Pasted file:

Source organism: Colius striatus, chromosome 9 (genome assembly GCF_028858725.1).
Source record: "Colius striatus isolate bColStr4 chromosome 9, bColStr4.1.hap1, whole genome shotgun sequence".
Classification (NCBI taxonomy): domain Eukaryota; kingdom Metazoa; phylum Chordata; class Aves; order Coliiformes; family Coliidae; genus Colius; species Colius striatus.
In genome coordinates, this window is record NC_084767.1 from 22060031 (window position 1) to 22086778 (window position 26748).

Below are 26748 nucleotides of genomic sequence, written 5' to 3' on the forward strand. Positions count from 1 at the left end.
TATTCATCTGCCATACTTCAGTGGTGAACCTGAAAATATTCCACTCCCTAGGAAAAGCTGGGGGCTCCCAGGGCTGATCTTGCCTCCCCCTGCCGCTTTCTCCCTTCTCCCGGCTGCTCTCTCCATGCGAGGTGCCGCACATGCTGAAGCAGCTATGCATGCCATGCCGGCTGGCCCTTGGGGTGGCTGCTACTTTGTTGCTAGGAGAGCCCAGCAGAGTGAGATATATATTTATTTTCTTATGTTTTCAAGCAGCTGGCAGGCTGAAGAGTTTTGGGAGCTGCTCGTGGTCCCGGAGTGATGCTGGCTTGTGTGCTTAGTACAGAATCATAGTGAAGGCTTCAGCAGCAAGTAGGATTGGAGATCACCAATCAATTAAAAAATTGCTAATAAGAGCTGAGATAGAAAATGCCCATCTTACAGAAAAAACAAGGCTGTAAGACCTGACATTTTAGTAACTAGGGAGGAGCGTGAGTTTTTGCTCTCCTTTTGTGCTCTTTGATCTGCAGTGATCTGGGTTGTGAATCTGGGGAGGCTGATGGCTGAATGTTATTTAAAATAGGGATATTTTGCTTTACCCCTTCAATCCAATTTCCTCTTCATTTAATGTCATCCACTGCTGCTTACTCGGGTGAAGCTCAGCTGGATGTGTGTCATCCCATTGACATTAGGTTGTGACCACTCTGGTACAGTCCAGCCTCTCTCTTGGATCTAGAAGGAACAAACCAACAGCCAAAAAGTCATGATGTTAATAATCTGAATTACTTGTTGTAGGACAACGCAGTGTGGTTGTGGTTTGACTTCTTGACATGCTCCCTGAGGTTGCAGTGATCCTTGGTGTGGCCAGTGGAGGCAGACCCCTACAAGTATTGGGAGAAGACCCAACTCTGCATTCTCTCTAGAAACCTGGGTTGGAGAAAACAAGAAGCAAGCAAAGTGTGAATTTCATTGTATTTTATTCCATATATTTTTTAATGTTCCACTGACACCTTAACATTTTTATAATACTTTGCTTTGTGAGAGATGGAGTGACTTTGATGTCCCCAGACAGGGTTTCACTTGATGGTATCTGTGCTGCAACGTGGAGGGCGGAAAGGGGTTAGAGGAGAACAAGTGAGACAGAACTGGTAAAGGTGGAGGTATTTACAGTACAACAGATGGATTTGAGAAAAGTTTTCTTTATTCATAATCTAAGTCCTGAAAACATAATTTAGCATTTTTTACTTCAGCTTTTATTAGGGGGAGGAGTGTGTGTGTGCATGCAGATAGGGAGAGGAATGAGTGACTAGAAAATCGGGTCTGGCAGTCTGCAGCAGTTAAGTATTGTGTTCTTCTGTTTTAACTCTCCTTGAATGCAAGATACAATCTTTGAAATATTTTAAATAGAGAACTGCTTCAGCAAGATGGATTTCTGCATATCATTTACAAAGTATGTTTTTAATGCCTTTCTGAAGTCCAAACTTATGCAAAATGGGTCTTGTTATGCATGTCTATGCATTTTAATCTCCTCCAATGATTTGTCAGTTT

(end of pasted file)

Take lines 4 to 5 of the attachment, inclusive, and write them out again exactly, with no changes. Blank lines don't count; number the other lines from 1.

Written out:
In genome coordinates, this window is record NC_084767.1 from 22060031 (window position 1) to 22086778 (window position 26748).

Below are 26748 nucleotides of genomic sequence, written 5' to 3' on the forward strand. Positions count from 1 at the left end.